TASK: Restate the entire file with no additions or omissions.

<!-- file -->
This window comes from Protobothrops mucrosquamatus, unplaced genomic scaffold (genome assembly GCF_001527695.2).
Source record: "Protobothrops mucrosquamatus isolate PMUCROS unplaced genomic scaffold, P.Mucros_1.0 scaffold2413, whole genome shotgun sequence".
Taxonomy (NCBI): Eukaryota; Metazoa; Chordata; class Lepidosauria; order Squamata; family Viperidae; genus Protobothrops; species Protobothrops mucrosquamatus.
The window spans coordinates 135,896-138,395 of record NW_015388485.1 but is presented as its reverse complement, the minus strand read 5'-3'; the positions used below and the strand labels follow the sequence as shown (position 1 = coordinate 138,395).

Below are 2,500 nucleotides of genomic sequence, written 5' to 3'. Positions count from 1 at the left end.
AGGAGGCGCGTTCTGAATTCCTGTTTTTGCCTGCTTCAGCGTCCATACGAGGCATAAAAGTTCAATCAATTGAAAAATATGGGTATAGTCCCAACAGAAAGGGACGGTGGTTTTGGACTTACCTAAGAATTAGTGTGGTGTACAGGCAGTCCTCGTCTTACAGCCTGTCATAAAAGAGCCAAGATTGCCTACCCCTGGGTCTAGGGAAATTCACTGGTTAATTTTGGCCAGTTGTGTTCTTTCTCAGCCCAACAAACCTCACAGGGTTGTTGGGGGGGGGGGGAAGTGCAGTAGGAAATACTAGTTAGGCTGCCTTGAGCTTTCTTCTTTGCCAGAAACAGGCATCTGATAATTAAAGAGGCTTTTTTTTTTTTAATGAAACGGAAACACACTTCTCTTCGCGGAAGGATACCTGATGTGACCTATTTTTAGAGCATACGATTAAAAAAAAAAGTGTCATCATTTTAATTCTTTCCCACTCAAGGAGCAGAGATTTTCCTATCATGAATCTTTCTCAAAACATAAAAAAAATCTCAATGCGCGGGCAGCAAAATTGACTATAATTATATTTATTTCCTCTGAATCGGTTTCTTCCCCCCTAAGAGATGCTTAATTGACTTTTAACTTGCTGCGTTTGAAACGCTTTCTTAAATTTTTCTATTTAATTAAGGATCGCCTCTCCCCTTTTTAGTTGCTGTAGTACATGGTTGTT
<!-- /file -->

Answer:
This window comes from Protobothrops mucrosquamatus, unplaced genomic scaffold (genome assembly GCF_001527695.2).
Source record: "Protobothrops mucrosquamatus isolate PMUCROS unplaced genomic scaffold, P.Mucros_1.0 scaffold2413, whole genome shotgun sequence".
Taxonomy (NCBI): Eukaryota; Metazoa; Chordata; class Lepidosauria; order Squamata; family Viperidae; genus Protobothrops; species Protobothrops mucrosquamatus.
The window spans coordinates 135,896-138,395 of record NW_015388485.1 but is presented as its reverse complement, the minus strand read 5'-3'; the positions used below and the strand labels follow the sequence as shown (position 1 = coordinate 138,395).

Below are 2,500 nucleotides of genomic sequence, written 5' to 3'. Positions count from 1 at the left end.
AGGAGGCGCGTTCTGAATTCCTGTTTTTGCCTGCTTCAGCGTCCATACGAGGCATAAAAGTTCAATCAATTGAAAAATATGGGTATAGTCCCAACAGAAAGGGACGGTGGTTTTGGACTTACCTAAGAATTAGTGTGGTGTACAGGCAGTCCTCGTCTTACAGCCTGTCATAAAAGAGCCAAGATTGCCTACCCCTGGGTCTAGGGAAATTCACTGGTTAATTTTGGCCAGTTGTGTTCTTTCTCAGCCCAACAAACCTCACAGGGTTGTTGGGGGGGGGGGGAAGTGCAGTAGGAAATACTAGTTAGGCTGCCTTGAGCTTTCTTCTTTGCCAGAAACAGGCATCTGATAATTAAAGAGGCTTTTTTTTTTTTAATGAAACGGAAACACACTTCTCTTCGCGGAAGGATACCTGATGTGACCTATTTTTAGAGCATACGATTAAAAAAAAAAGTGTCATCATTTTAATTCTTTCCCACTCAAGGAGCAGAGATTTTCCTATCATGAATCTTTCTCAAAACATAAAAAAAATCTCAATGCGCGGGCAGCAAAATTGACTATAATTATATTTATTTCCTCTGAATCGGTTTCTTCCCCCCTAAGAGATGCTTAATTGACTTTTAACTTGCTGCGTTTGAAACGCTTTCTTAAATTTTTCTATTTAATTAAGGATCGCCTCTCCCCTTTTTAGTTGCTGTAGTACATGGTTGTT